Local Tone-Mapping

For CS148 assignment 6 (HDR Imaging), I was excited to write some tone-mapping operators. I've previously had some experience with HDR photography (many of my photos have involved some sort of contrast management), but had never written my own code for it. I started out by implementing the simple operator suggested by the assignment instructions. Unfortunately, this operator produced fairly disappointing results, since it was merely a global operator. In some cases, it was even difficult distinguishing the "tone-mapped" image from the original.

To improve upon the results, I added a local component. By making a copy of the image, blurring it, then subtracting it from the original, local tone-mapping compresses dynamic range in the low-frequencies of the image, while keeping the upper frequencies intact. The advantage of this is that allows for much greater dynamic range compression without completely flattening the details of the image. The disadvantage is it is much, much slower to compute: O(ImageSize*blurKernelSize). Separable blur functions are a bit faster, but I eventually settled on a bilateral filter for image quality.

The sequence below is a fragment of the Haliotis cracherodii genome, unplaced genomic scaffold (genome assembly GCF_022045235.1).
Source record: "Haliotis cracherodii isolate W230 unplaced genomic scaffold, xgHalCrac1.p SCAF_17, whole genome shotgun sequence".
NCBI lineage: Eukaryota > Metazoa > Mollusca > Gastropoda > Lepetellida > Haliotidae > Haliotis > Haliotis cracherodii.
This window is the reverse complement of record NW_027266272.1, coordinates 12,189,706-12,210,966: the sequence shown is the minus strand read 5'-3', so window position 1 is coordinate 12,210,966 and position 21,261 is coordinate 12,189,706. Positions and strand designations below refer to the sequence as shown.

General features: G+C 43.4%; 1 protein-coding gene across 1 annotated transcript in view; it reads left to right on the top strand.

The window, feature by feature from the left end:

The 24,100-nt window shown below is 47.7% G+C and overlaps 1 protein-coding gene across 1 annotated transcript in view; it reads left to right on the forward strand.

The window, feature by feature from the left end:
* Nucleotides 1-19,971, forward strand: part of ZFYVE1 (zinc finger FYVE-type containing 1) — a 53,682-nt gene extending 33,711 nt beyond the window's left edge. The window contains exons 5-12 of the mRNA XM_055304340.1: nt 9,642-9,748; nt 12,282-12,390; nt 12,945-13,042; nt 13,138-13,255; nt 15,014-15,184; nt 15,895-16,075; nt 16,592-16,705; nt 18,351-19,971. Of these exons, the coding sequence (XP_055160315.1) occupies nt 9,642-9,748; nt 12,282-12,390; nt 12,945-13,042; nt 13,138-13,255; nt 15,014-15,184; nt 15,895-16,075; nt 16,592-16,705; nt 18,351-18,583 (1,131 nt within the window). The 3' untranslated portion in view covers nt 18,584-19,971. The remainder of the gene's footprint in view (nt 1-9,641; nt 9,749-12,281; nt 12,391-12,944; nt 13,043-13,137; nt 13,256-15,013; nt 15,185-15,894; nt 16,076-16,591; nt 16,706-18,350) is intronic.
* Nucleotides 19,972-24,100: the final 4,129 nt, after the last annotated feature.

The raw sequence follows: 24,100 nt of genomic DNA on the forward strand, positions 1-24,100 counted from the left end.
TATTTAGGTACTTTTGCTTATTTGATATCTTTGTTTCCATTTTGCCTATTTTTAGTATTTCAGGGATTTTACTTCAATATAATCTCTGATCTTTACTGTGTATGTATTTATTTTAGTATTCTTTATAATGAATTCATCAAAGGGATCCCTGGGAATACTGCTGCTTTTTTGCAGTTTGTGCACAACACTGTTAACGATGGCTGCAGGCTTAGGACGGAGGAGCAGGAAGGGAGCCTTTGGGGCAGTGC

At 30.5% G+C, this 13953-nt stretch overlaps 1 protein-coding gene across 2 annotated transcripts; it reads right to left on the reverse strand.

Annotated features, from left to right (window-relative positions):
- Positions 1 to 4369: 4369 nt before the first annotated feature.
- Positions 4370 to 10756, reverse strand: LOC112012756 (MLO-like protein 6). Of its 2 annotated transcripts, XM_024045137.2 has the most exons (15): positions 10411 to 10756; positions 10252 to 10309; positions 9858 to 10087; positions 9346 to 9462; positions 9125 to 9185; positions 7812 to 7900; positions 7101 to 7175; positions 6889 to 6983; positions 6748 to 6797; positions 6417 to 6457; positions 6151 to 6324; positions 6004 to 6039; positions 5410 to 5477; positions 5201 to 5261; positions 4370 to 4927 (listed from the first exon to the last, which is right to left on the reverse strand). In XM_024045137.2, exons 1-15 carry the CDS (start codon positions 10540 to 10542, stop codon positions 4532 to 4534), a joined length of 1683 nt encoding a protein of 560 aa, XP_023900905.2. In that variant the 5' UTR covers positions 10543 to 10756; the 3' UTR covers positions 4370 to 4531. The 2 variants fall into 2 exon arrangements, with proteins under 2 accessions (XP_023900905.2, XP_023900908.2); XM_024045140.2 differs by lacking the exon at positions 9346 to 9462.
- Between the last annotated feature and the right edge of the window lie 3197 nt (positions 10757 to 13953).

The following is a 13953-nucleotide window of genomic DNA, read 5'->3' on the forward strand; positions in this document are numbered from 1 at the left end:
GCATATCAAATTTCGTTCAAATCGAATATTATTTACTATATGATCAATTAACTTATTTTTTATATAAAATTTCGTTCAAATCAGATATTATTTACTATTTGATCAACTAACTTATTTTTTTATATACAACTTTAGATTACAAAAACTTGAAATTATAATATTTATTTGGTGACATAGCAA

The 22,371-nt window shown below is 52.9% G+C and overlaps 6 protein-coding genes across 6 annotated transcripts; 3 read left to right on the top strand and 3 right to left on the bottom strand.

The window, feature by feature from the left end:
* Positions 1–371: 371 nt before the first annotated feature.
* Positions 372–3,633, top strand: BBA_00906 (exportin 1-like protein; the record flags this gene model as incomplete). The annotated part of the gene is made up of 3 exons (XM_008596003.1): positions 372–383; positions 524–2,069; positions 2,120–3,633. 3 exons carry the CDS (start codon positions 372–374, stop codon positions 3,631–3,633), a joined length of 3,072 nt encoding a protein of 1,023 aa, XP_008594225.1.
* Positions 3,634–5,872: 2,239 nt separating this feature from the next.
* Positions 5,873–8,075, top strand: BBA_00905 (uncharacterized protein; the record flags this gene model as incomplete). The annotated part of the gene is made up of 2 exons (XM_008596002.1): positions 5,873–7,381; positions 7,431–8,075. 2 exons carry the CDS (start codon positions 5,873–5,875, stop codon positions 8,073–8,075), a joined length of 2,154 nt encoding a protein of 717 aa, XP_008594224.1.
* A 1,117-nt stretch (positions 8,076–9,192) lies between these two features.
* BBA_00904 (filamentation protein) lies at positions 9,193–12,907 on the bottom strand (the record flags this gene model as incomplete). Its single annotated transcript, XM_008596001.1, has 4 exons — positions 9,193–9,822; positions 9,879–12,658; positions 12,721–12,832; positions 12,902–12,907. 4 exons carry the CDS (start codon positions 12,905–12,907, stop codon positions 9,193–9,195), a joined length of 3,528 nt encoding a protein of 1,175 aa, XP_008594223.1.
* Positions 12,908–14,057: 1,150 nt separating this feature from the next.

With a small blur kernel size, this algorithm is actually just an unsharp mask (see the comparison of original vs small blur kernel below).


By expanding the kernel size though, we begin to get good tone-mapping results. One thing that becomes noticeable, though, is an artifact known as "haloing" around the edges between light-dark regions. As popularized by Durand 2002, I use a bilateral filter (instead of Gaussian) to reduce this artifact. The bilateral filter is similar to other blur functions, except it preserves edges between regions:


With this filter, I tone-mapped a scene with an extremely high-dynamic range. Pictured below, see the linearly-mapped image, the suggested global operator, and the local operator:

Linearly-mapped Global Operator Local Operator

Future Work

I'd like to try optimizing and porting this code to Android. It's currently very slow, but there's plenty of room for algorithmic optimization. I'm also interested in exploring interactive tone-mapping, because the work-flow of producing compelling HDR imagery is an interesting problem that can definitely be improved.